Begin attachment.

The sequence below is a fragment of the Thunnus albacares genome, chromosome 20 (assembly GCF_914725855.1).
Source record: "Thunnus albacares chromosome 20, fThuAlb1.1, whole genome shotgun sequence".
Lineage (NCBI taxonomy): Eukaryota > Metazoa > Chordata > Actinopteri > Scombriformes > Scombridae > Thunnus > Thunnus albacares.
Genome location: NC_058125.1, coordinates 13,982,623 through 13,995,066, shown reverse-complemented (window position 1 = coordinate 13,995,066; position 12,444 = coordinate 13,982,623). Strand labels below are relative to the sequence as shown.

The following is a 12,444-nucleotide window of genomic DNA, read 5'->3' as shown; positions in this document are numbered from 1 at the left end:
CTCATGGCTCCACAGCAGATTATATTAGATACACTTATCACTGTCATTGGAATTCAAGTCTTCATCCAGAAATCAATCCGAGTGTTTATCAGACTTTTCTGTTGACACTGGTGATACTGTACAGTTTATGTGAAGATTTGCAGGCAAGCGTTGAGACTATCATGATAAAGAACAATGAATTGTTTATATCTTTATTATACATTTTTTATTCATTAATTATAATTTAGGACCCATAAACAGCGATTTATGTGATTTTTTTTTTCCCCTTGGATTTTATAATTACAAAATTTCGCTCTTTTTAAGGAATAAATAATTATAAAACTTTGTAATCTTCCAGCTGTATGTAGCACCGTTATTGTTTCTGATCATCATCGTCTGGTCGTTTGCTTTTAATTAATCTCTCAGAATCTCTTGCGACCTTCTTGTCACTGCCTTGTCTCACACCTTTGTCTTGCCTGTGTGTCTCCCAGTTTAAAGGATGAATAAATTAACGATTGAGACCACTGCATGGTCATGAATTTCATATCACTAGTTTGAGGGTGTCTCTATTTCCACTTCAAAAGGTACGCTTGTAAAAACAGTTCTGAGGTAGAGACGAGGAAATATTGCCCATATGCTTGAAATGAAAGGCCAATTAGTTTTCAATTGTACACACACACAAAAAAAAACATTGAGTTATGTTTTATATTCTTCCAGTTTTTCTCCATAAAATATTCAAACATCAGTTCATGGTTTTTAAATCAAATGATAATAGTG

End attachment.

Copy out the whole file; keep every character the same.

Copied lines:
The sequence below is a fragment of the Thunnus albacares genome, chromosome 20 (assembly GCF_914725855.1).
Source record: "Thunnus albacares chromosome 20, fThuAlb1.1, whole genome shotgun sequence".
Lineage (NCBI taxonomy): Eukaryota > Metazoa > Chordata > Actinopteri > Scombriformes > Scombridae > Thunnus > Thunnus albacares.
Genome location: NC_058125.1, coordinates 13,982,623 through 13,995,066, shown reverse-complemented (window position 1 = coordinate 13,995,066; position 12,444 = coordinate 13,982,623). Strand labels below are relative to the sequence as shown.

The following is a 12,444-nucleotide window of genomic DNA, read 5'->3' as shown; positions in this document are numbered from 1 at the left end:
CTCATGGCTCCACAGCAGATTATATTAGATACACTTATCACTGTCATTGGAATTCAAGTCTTCATCCAGAAATCAATCCGAGTGTTTATCAGACTTTTCTGTTGACACTGGTGATACTGTACAGTTTATGTGAAGATTTGCAGGCAAGCGTTGAGACTATCATGATAAAGAACAATGAATTGTTTATATCTTTATTATACATTTTTTATTCATTAATTATAATTTAGGACCCATAAACAGCGATTTATGTGATTTTTTTTTTCCCCTTGGATTTTATAATTACAAAATTTCGCTCTTTTTAAGGAATAAATAATTATAAAACTTTGTAATCTTCCAGCTGTATGTAGCACCGTTATTGTTTCTGATCATCATCGTCTGGTCGTTTGCTTTTAATTAATCTCTCAGAATCTCTTGCGACCTTCTTGTCACTGCCTTGTCTCACACCTTTGTCTTGCCTGTGTGTCTCCCAGTTTAAAGGATGAATAAATTAACGATTGAGACCACTGCATGGTCATGAATTTCATATCACTAGTTTGAGGGTGTCTCTATTTCCACTTCAAAAGGTACGCTTGTAAAAACAGTTCTGAGGTAGAGACGAGGAAATATTGCCCATATGCTTGAAATGAAAGGCCAATTAGTTTTCAATTGTACACACACACAAAAAAAAACATTGAGTTATGTTTTATATTCTTCCAGTTTTTCTCCATAAAATATTCAAACATCAGTTCATGGTTTTTAAATCAAATGATAATAGTG